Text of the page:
I recognize that both my reasons for reading and the skills required to do so have changed. Yet, something in me still requires this feeling of vicarious life. Maybe it’s because the transmitting of stories is a core human experience - something we need and hunger for as though it were the air in our lungs. Oral storytelling has been a human tradition since time immemorial. To ride along and see distant worlds and listen to the voice of a skilled storyteller as they paint the clearest pictures with no canvas at all. The storyteller of the family is always the most famous person at the reunion; the person who knows how best to carry the room off with their voice has access to unique power and admiration.

This is how I’ve been re-acquainting myself with the act of reading: through audiobooks. There is something doubly special about an excellent narrator - the words carry a heftier weight; their joys are sweeter and their sorrows more profound.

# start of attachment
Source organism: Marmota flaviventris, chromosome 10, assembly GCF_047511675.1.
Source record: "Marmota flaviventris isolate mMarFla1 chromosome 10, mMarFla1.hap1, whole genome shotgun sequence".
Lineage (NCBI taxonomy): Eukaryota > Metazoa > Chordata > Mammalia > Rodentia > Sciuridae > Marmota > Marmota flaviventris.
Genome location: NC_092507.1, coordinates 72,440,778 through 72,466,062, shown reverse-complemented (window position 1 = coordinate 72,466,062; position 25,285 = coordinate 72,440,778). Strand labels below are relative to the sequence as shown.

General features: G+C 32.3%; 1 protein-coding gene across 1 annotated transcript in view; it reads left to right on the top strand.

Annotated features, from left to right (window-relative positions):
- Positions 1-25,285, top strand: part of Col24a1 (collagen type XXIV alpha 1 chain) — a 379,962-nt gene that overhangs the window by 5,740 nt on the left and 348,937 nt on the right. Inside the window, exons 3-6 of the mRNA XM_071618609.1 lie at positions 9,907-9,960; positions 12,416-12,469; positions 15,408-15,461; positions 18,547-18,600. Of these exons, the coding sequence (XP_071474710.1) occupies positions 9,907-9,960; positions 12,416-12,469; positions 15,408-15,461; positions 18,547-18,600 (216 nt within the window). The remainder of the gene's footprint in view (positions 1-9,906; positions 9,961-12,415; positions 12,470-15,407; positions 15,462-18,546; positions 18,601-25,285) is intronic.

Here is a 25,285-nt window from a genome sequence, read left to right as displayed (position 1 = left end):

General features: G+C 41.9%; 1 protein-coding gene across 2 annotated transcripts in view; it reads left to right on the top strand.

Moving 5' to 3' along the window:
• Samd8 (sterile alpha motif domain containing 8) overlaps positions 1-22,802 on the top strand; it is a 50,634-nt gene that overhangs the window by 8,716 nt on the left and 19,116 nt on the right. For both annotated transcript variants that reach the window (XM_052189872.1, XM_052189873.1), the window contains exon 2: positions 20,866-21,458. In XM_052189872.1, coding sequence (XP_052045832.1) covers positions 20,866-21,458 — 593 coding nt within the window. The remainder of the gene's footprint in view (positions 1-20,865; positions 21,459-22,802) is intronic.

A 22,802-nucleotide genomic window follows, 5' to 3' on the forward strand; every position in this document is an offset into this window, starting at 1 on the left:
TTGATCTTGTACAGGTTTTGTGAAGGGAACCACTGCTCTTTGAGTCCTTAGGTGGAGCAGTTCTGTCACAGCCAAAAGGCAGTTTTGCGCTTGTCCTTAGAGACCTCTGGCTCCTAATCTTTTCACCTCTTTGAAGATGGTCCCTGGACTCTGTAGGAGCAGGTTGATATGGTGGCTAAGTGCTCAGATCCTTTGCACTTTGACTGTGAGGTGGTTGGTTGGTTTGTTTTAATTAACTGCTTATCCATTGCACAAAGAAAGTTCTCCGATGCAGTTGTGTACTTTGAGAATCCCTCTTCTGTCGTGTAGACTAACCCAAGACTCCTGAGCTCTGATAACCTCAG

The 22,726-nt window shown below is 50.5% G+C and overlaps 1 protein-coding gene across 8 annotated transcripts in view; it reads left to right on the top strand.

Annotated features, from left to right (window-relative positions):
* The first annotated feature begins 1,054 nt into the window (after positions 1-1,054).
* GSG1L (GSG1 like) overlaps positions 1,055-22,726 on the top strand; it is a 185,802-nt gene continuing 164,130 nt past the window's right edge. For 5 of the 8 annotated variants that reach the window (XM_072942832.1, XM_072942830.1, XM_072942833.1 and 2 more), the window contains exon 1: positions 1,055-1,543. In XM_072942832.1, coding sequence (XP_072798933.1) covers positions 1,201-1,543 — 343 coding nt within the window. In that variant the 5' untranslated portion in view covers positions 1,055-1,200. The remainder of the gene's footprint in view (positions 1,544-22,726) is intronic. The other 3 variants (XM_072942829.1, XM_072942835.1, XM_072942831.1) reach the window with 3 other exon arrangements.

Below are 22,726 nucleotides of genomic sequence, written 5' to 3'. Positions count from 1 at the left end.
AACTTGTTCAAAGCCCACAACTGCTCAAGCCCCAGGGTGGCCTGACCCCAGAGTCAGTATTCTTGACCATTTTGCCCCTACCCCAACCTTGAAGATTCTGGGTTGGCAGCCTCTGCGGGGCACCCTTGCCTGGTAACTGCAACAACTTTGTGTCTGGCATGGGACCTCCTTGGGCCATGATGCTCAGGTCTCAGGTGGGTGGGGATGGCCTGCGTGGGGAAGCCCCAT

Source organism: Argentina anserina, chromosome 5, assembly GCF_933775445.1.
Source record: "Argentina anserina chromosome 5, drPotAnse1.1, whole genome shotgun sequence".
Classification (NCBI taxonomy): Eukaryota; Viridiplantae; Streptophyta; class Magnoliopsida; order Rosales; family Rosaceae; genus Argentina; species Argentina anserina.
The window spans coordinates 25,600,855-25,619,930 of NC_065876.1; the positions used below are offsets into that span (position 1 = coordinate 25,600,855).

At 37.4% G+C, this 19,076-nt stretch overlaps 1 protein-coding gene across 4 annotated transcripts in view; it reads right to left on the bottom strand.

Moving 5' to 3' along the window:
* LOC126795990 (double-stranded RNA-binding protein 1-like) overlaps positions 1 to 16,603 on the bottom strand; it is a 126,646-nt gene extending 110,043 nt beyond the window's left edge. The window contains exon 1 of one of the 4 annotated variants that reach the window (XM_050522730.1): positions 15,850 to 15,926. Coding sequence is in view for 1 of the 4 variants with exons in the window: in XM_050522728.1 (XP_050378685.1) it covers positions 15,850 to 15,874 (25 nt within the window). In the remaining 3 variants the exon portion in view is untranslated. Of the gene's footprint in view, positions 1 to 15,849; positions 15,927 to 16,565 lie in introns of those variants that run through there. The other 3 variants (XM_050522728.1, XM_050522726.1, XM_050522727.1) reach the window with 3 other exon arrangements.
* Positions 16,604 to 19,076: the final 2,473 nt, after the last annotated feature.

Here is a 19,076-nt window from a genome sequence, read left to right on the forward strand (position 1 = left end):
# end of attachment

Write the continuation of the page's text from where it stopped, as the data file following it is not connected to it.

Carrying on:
The first audiobook I purchased was Jennifer Michael Hecht’s Stay: A History of Suicide and the Philosophies Against It. I first found this book because I had been long flirting with the idea of suicide, and was solving my problems the way I’ve always done: research.4 At the time, I was a student at the University of Illinois at Chicago and was genuinely lost. I was navigating an identity that I did not know or like, suffering the pangs of unrequited love, and questioning all of the decisions that lead me to take up residence in Chicago. I had been confronted - quite unpleasantly - with a startling lack of competency for graphic design coursework, especially when it came to the apparently critical mixing of paint.5 I was totally unmoored and did not have my usual escapism as comfort.